HEART & CARDIOVASCULAR
A Little Alcohol May Help the Heart: Studies
Fish Oil Supplements Help With Heart Failure
More Steps a Day Lead to Better Health
INFECTIOUS DISEASE
Surgical Masks Could Prevent Flu, Maybe
Dry Weather Boosts Odds of Flu Outbreaks
More Medicinal Uses for Pomegranate
INFERTILITY
Obesity May Affect Fertility in Young Womene
KID'S HEALTH
St. John's Wort Doesn't Work for ADHD
Pregnant Women Exposed To Certain Pollutants Could Lower Childs IQ
Scorpion Anti-Venom Speeds Children's Recovery
MEN'S HEALTH
Soy Linked to Low Sperm Count
Drinking Green Tea May Slow Prostate Cancer
Whole Grains, Bran May Fight Hypertension in Men
MENTAL HEALTH
Drink Away Dementia?
Have a Goal in Life? You Might Live Longer
The 3LS Wellness Program for Reversing Chronic Symptoms and Creating Lasting Health
PAIN
Alleviating Rheumatoid Arthritis
Acupuncture, Real or Fake, Eases Back Pain
'Cell Phone Elbow' -- A New Ill for the Wired Age
PHYSICAL THERAPY
PREGNANCY
Pre-Pregnancy Weight Linked to Babies' Heart Problems
Exercise Boosts Bone Density in Breast-Feeding Moms
Alternative Treatments May Boost IVF Success
SENIORS
Video Gaming Just Might Fight Aging
Fitness Fades Fast After 45
Eating Well And Keeping Active As You Grow Old Will Help You Stay Sharp
SEXUAL HEALTH
SLEEP DISORDERS
Exercising Throat Muscles May Relieve Sleep Apnea
Sleeping Could Help Women Lose The Baby Fat
Daylight Savings: Not a Bright Time for All
WOMEN'S HEALTH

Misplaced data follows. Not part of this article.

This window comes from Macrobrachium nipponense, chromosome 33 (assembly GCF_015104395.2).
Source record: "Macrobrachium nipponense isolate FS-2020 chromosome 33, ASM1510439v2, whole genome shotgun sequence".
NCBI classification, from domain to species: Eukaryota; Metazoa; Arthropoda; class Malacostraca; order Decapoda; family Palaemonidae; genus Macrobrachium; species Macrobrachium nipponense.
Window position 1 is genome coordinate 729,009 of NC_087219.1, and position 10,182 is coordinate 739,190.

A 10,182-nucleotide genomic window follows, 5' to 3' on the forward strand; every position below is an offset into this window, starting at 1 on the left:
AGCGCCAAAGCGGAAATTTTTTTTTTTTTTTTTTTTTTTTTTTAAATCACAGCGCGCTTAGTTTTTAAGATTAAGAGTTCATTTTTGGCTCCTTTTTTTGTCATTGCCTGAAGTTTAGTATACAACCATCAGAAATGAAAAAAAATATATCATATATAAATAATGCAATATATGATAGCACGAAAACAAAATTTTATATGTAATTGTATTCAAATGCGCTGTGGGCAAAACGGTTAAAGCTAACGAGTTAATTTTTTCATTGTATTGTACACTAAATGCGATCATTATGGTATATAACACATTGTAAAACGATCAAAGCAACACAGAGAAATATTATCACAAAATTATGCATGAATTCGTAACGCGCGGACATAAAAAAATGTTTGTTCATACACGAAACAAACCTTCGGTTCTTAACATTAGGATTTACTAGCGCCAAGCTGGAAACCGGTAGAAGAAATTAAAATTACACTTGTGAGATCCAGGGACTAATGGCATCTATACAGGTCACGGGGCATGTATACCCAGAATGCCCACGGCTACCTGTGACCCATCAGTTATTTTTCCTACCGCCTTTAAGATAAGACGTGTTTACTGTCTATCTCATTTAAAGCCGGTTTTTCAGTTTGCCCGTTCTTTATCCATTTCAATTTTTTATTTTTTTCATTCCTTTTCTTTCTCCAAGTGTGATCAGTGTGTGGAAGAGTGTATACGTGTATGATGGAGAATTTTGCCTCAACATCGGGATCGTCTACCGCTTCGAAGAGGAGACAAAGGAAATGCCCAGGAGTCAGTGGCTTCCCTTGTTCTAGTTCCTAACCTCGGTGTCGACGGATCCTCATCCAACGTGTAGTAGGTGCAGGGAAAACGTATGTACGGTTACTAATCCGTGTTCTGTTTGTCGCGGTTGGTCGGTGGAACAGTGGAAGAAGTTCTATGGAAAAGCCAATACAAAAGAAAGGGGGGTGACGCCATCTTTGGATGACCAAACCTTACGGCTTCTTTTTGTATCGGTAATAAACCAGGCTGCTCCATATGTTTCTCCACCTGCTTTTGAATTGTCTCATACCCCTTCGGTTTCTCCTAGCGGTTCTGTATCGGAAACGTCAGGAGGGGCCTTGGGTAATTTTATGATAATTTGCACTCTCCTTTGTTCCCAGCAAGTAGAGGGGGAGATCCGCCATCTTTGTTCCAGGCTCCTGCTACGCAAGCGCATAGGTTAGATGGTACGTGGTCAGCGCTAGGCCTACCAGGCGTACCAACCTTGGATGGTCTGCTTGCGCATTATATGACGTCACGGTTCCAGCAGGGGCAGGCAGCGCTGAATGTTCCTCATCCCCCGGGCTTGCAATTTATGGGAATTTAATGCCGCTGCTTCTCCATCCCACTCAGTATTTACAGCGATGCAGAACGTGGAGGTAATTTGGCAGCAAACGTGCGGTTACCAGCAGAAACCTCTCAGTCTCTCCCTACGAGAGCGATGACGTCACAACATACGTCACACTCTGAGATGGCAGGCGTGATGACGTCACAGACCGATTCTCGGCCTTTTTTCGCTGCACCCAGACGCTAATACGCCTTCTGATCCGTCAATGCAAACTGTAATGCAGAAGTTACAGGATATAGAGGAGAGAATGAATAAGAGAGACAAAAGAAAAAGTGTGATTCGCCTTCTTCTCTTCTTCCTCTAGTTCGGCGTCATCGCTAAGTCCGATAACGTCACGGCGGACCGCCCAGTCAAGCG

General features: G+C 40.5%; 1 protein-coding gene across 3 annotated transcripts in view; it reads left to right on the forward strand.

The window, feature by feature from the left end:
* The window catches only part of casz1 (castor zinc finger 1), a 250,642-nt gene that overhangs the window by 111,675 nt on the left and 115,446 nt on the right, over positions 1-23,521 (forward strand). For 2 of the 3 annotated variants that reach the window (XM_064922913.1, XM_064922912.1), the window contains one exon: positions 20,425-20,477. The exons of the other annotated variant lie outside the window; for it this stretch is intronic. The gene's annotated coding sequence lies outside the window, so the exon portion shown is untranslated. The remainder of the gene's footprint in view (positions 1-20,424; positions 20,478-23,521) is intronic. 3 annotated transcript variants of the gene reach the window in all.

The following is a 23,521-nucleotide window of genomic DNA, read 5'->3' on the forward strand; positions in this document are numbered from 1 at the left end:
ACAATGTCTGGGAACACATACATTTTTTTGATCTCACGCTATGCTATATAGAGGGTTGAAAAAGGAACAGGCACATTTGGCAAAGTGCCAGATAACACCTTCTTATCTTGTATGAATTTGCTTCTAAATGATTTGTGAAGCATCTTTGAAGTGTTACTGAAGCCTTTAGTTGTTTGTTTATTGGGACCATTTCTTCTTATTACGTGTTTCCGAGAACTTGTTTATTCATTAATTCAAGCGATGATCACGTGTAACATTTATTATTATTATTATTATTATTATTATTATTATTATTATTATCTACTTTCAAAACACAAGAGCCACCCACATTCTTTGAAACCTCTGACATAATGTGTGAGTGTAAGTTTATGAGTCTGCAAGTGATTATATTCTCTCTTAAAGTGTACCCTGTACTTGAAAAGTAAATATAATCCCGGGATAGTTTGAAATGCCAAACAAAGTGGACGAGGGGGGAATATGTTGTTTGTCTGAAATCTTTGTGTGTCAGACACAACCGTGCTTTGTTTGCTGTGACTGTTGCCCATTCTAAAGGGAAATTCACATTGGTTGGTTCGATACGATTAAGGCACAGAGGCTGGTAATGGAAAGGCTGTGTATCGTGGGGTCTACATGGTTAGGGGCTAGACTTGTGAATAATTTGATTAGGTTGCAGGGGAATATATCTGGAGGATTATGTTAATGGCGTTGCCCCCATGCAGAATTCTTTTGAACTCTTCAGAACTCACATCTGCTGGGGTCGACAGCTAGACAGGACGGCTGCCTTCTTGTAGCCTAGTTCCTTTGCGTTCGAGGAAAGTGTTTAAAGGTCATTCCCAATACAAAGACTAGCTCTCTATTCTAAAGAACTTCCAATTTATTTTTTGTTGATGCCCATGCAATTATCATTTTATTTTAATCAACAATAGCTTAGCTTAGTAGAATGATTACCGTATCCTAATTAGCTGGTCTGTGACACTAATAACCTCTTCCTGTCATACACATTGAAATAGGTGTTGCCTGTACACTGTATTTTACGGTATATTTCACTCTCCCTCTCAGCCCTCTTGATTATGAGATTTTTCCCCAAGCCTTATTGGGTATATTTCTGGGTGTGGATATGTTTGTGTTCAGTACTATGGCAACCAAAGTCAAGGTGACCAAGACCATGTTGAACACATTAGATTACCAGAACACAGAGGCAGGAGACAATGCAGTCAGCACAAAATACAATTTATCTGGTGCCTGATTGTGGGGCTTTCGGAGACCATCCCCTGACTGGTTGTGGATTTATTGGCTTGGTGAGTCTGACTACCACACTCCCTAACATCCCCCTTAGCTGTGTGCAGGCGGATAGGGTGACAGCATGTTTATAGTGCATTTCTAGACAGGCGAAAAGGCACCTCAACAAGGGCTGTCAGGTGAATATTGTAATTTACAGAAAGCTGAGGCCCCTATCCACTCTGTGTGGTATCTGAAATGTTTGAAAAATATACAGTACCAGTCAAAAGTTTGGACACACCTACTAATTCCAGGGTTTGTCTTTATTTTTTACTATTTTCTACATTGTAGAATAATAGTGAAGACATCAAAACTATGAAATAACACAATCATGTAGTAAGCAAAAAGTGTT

Acupuncture May Ease Depression During Pregnancy
How Much Fish to Eat While Pregnant?
Health Tip: Be More Comfortable During Childbirth
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Drink Away Dementia?

By Kathleen Doheny
HealthDay Reporter

FRIDAY, May 1 (HealthDay News) -- Moderate drinking can lower the risk of dementia in older people, new research shows.

"Amongst cognitively normal adults, one to two alcoholic drinks a day is associated with a 37 percent decreased risk of dementia over six years," said senior study author Dr. Kaycee Sink, an assistant professor of medicine in geriatrics at the Wake Forest University School of Medicine, in Winston-Salem, N.C.

But among those in the study who had mild cognitive impairment to start with, drinking moderately had no effect. And heavier drinking -- two or more a day -- nearly doubled their risk of developing dementia during the six-year follow-up.

Sink presented her findings Thursday at the American Geriatrics Society annual meeting, in Chicago.

Sink, along with study author Dr. Deanna Mangieri, a clinical geriatric fellow at Wake Forest University, and their colleagues looked at 3,069 men and women, average age 79, and followed them for six years.

At the study start, 2,587 were evaluated as cognitively normal; 482 had mild cognitive impairment, which can progress to dementia.